Oil and gas production is visible at night from space. The below images were captured over the Bay of Campeche (Gulf of Mexico area) and just onshore in the Yucatan Peninsula of Mexico. Check out the images below taken by two different NASA satellites.
The first image was taken on September 13, 2009 by the Advanced Land Imager (ALI) on NASA's Earth Observing-1 (EO-1) satellite. NASA Earth Observatory says it's "a natural-color image of gas flares and an oil slick in the Bay of Campeche (top). Sunglint—sunlight reflecting off the ocean surface and back to the satellite—gives the ocean a silver-gray appearance and also illuminates the oil slick, which smoothes the ocean surface."
For more information on oil slicks and sunglint, see Gulf of Mexico Oil Slick Images: Frequently Asked Questions.
acquired September 13, 2009 download large image (4 MB, JPEG, 4567x4341)
The below image was taken on July 26, 2012 by the Visible Infrared Imaging Radiometer Suite (VIIRS) on the Suomi-NPP satellite. It's a nighttime image showing the oil and gas production flares onshore and offshore, along with the onshore city lights. NASA Earth Observatory says "gas flares appear as extremely bright central spots, surrounded by a circular halo. Electric lights in cities and oil production sites vary in brightness, and do not have a halo."
acquired July 26, 2012 download large image (702 KB, JPEG, 2000x2000)
Below NASA Earth Observatory gives some background information relating to the images.
Crude oil often contains natural gas. When buried deep underground, the natural gas stays dissolved in the oil due to high pressure. But as the oil nears the surface and pressure decreases, flammable gas (mostly methane) bubbles out. Many oilrig operators try to preserve the gas for use by customers, but depending on the situation, some operators may instead choose to burn it. Sometimes the gas is burned because it is contaminated with mud or other substances. In other cases, there may be no other way to quickly and safely dispose of it.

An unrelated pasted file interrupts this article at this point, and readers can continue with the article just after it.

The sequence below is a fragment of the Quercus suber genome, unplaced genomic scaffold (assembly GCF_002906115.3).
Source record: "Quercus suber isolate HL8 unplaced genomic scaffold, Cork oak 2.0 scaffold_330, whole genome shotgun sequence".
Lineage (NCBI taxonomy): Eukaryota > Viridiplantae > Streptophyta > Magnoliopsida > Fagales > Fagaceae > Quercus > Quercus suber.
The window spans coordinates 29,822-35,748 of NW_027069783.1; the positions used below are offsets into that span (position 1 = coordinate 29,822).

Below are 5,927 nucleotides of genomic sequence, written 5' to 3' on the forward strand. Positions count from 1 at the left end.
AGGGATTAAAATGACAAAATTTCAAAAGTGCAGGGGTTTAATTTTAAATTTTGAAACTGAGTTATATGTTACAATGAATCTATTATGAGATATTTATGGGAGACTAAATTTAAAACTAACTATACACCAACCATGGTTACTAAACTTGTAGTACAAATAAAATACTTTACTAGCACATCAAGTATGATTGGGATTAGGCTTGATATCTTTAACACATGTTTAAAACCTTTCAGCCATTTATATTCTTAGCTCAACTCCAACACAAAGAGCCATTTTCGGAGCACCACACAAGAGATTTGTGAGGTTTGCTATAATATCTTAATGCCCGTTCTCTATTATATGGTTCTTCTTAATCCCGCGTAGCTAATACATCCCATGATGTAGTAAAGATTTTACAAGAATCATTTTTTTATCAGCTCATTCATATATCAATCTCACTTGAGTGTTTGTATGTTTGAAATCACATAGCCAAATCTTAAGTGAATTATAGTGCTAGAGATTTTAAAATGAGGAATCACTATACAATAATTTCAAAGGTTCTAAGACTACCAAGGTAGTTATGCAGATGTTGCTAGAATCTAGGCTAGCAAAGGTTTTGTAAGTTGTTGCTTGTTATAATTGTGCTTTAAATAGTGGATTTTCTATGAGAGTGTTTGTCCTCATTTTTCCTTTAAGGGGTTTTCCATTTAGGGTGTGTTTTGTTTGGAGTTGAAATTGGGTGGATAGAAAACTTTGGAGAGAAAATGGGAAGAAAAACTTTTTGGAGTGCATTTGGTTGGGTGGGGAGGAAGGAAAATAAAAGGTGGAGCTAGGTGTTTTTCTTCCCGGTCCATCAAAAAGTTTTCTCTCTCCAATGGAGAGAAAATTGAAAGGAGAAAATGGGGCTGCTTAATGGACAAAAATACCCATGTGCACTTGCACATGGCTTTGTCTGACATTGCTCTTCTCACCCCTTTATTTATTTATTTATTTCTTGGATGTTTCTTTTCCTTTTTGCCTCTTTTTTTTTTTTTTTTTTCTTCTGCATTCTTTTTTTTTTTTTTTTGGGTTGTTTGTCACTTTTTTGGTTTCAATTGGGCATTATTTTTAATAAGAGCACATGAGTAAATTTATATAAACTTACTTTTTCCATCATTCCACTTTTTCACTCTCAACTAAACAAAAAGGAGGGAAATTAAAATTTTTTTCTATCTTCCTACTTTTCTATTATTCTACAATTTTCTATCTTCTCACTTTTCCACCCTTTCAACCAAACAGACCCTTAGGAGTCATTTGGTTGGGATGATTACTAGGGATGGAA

Methane is a potent greenhouse gas—roughly 23 times as powerful as carbon dioxide. When pure methane is burned completely, the combustion process creates carbon dioxide and water. Unfortunately, gas flares in oil drilling operations rarely burn all of the methane, so some is released into the atmosphere. Because unprocessed natural gas often contains other substances besides methane, flares at oilrigs can produce other compounds such as carbon monoxide and nitrous oxide.
On June 16, 2012, the Global Gas Flaring Reduction (GGFR) public-private partnership released estimates of flared volumes of natural gas in oil operations for 2007 through 2011, based on National Oceanic and Atmospheric Administration satellite data. In 2011, Mexico flared an estimated 2.1 billion cubic meters (bcm), down from the previous year's estimate of 2.8 bcm. Mexico ranked 15th on the list of the top-20 flaring countries, behind Russia, Nigeria, Iran, Iraq, the United States, Algeria, Kazakhstan, Angola, Saudi Arabia, Venezuela, China, Canada, Libya, and Indonesia.
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